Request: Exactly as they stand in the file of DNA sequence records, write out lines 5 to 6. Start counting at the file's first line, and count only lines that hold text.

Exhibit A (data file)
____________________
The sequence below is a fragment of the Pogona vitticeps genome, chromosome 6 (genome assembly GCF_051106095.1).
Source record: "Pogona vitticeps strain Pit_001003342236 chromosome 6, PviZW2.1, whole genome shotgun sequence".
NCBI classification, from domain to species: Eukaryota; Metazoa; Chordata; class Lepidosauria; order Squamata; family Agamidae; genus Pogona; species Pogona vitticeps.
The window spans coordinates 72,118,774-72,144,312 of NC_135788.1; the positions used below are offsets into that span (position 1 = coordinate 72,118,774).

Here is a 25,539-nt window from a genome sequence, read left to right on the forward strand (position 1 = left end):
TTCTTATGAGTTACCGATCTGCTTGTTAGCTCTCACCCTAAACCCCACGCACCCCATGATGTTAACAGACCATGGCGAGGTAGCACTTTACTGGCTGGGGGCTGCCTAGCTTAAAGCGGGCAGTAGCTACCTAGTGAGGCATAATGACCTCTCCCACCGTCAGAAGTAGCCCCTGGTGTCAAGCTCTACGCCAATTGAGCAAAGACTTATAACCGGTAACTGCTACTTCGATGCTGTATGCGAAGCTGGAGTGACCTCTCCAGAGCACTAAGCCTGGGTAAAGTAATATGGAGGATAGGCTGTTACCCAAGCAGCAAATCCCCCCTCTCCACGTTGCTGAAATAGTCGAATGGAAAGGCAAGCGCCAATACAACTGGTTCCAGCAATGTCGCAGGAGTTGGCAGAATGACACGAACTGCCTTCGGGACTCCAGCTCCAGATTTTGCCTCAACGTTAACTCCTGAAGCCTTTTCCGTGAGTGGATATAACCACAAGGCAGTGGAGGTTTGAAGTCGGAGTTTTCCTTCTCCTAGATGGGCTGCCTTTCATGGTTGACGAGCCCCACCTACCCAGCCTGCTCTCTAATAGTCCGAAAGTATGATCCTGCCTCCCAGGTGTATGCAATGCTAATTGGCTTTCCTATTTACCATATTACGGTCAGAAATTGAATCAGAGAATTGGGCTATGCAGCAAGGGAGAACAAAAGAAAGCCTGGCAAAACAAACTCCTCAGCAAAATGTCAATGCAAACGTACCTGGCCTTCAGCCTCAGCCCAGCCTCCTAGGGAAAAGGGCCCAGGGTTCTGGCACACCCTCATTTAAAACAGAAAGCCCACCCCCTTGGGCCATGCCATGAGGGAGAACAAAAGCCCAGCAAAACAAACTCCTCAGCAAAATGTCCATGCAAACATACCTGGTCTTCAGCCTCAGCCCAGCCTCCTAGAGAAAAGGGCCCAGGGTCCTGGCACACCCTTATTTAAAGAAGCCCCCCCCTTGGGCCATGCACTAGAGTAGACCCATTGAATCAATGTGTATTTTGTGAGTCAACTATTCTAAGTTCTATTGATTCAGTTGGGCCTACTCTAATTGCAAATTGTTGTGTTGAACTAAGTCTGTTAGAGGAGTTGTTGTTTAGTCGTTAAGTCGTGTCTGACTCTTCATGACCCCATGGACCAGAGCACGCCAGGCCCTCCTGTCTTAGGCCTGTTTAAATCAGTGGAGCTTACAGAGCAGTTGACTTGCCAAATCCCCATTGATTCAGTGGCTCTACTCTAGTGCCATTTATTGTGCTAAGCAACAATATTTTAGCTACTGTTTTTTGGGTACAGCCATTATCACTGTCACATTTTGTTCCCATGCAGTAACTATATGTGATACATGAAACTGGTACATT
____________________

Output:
Here is a 25,539-nt window from a genome sequence, read left to right on the forward strand (position 1 = left end):
TTCTTATGAGTTACCGATCTGCTTGTTAGCTCTCACCCTAAACCCCACGCACCCCATGATGTTAACAGACCATGGCGAGGTAGCACTTTACTGGCTGGGGGCTGCCTAGCTTAAAGCGGGCAGTAGCTACCTAGTGAGGCATAATGACCTCTCCCACCGTCAGAAGTAGCCCCTGGTGTCAAGCTCTACGCCAATTGAGCAAAGACTTATAACCGGTAACTGCTACTTCGATGCTGTATGCGAAGCTGGAGTGACCTCTCCAGAGCACTAAGCCTGGGTAAAGTAATATGGAGGATAGGCTGTTACCCAAGCAGCAAATCCCCCCTCTCCACGTTGCTGAAATAGTCGAATGGAAAGGCAAGCGCCAATACAACTGGTTCCAGCAATGTCGCAGGAGTTGGCAGAATGACACGAACTGCCTTCGGGACTCCAGCTCCAGATTTTGCCTCAACGTTAACTCCTGAAGCCTTTTCCGTGAGTGGATATAACCACAAGGCAGTGGAGGTTTGAAGTCGGAGTTTTCCTTCTCCTAGATGGGCTGCCTTTCATGGTTGACGAGCCCCACCTACCCAGCCTGCTCTCTAATAGTCCGAAAGTATGATCCTGCCTCCCAGGTGTATGCAATGCTAATTGGCTTTCCTATTTACCATATTACGGTCAGAAATTGAATCAGAGAATTGGGCTATGCAGCAAGGGAGAACAAAAGAAAGCCTGGCAAAACAAACTCCTCAGCAAAATGTCAATGCAAACGTACCTGGCCTTCAGCCTCAGCCCAGCCTCCTAGGGAAAAGGGCCCAGGGTTCTGGCACACCCTCATTTAAAACAGAAAGCCCACCCCCTTGGGCCATGCCATGAGGGAGAACAAAAGCCCAGCAAAACAAACTCCTCAGCAAAATGTCCATGCAAACATACCTGGTCTTCAGCCTCAGCCCAGCCTCCTAGAGAAAAGGGCCCAGGGTCCTGGCACACCCTTATTTAAAGAAGCCCCCCCCTTGGGCCATGCACTAGAGTAGACCCATTGAATCAATGTGTATTTTGTGAGTCAACTATTCTAAGTTCTATTGATTCAGTTGGGCCTACTCTAATTGCAAATTGTTGTGTTGAACTAAGTCTGTTAGAGGAGTTGTTGTTTAGTCGTTAAGTCGTGTCTGACTCTTCATGACCCCATGGACCAGAGCACGCCAGGCCCTCCTGTCTTAGGCCTGTTTAAATCAGTGGAGCTTACAGAGCAGTTGACTTGCCAAATCCCCATTGATTCAGTGGCTCTACTCTAGTGCCATTTATTGTGCTAAGCAACAATATTTTAGCTACTGTTTTTTGGGTACAGCCATTATCACTGTCACATTTTGTTCCCATGCAGTAACTATATGTGATACATGAAACTGGTACATT